Washington had to beg the early Congress to give him the materials he needed to prosecute the war. Time after time his begging went unanswered as Congress went into hiding. Washington’s biggest problem was resignation and desertion. Dozens of his men went home sick. Still more left because of pleading letters from their wives back home. Some officers quit after Congress refused to promote them. Many of the troops were simply fed up and worn out. There were not enough guns, blankets, or food. Illness was rampant.
Nevertheless, Washington and his men advanced on a British position, many of them in bare feet, at night, in the middle of winter, with deep snow on the ground. They won that battle, in spite of the unbearable hardships. Many wanted to return to their homes after their enlistment expired. George convinced them to stay one more month to win another battle. Many stayed much longer. In a winter camp, as men were dying at the rate of 10 per day, he held them together to fight again.
Without George Washington, America would not exist. So one man can make a difference, even if the deck is stacked against him. Think what great things we could do in America with many men, or women, who were as brave, steadfast and dedicated as George Washington and who strongly believed in freedom enough to drive his men and him into oblivion, if necessary. Who among you?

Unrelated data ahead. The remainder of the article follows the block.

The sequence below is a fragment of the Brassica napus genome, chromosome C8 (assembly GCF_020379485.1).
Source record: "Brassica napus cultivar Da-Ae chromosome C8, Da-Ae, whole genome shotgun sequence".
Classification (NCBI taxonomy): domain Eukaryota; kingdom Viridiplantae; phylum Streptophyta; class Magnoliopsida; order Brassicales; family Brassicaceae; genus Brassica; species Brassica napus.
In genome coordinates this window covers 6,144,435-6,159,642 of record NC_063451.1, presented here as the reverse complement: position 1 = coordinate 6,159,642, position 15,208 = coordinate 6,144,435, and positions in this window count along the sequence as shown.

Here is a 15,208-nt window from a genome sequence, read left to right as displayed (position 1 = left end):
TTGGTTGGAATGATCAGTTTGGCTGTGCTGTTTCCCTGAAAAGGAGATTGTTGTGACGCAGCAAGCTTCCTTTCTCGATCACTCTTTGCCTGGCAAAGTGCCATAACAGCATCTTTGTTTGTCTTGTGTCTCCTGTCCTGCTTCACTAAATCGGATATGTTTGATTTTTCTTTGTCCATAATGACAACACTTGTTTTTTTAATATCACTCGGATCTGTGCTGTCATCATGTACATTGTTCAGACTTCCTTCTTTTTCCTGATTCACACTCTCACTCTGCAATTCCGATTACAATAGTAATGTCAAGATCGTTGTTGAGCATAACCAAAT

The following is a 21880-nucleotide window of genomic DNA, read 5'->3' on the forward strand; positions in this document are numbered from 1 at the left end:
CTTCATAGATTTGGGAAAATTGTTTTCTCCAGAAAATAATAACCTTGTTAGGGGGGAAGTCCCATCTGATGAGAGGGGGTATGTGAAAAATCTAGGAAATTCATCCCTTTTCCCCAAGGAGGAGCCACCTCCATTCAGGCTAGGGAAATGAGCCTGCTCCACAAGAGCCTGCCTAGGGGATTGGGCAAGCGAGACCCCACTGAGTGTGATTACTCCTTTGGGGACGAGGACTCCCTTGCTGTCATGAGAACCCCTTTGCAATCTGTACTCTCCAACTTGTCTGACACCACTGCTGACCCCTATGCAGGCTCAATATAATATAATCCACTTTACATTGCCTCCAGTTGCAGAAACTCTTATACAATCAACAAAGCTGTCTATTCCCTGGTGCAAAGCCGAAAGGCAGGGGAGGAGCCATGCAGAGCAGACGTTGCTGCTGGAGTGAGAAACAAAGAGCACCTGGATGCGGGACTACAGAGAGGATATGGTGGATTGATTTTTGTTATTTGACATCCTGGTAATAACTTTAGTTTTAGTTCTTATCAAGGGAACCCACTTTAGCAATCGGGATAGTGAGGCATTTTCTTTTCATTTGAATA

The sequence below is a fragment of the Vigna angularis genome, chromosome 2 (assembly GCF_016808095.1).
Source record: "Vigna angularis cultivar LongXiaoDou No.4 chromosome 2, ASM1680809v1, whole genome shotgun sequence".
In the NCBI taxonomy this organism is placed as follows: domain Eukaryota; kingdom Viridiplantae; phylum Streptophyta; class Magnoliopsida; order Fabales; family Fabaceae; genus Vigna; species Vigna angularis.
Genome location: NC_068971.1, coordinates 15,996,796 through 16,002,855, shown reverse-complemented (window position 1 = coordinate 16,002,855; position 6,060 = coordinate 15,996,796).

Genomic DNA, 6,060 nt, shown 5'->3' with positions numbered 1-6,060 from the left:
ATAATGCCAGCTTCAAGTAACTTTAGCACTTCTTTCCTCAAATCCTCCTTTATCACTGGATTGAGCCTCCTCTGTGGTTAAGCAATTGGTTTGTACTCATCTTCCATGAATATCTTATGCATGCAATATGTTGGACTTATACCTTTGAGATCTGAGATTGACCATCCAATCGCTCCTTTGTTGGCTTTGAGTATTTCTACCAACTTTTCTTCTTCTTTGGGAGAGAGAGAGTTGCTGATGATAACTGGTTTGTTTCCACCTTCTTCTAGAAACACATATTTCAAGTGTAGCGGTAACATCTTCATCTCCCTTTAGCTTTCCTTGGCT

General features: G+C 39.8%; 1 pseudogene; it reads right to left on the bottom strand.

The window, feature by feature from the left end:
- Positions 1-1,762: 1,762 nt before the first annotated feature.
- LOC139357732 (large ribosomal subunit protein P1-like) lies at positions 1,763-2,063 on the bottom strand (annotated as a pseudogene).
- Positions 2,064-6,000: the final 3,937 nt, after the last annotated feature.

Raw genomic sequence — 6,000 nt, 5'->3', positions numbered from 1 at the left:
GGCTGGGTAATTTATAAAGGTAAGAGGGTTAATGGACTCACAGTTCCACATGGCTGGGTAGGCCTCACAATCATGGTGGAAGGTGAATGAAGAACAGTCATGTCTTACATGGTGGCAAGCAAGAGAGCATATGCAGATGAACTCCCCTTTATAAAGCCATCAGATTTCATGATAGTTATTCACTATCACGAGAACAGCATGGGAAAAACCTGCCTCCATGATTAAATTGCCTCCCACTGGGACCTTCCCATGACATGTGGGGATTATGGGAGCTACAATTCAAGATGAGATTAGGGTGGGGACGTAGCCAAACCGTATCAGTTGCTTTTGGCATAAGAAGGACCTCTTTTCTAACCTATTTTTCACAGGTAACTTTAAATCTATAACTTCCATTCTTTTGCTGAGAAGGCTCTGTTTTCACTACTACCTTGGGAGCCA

It isn’t necessary ….. yet, to ride into battle with guns blazing. So who among you will challenge unconstitutional laws? Who among you will organize protests, local, state, or federal? Who among you will risk fighting the IRS ….. as we are? (review the details of our fight HERE, including our Criminal Complaint filed with the FBI). Who among you will tell a government agent to get off his or her land? Who among you will take their day in court to prove that the law (or laws) they are being forced to follow have no basis in constitutional law? Who among you will say an emphatic NO! to Obama Care? Who among you will get out and support and fund a candidate that espouses the principles of liberty?
Ladies and gentlemen, if Americans don’t start saying NO! to government, in no uncertain terms, then Americans will have to get used to the chains around their necks. Millions of Americans are already in the virtual chains of government tyranny, or they are the recipients of government largess and will not bite the hand that “feeds” them. The tragic part is, this is America’s reality. It is not fantasy.
Does Obama or do the Democrats hold all the cards? Only if the people of conscience let them.
Ron Ewart, a nationally known author and speaker on freedom and property issues and author of his weekly column, “In Defense of Rural America,” is the President of the National Association of Rural Landowners, (NARLO) () a non-profit corporation headquartered in Washington State and dedicated to restoring, maintaining and defending property rights for urban and rural landowners. Mr. Ewart is now engaged in a plan to expose the Internal Revenue Service with his website (). He can be reached for comment at , or by phone at 1 800 682-7848.
Sharon Rondeau has operated The Post & Email since April 2010, focusing on the Obama birth certificate investigation and other government corruption news. She has reported prolifically on constitutional violations within Tennessee’s prison and judicial systems.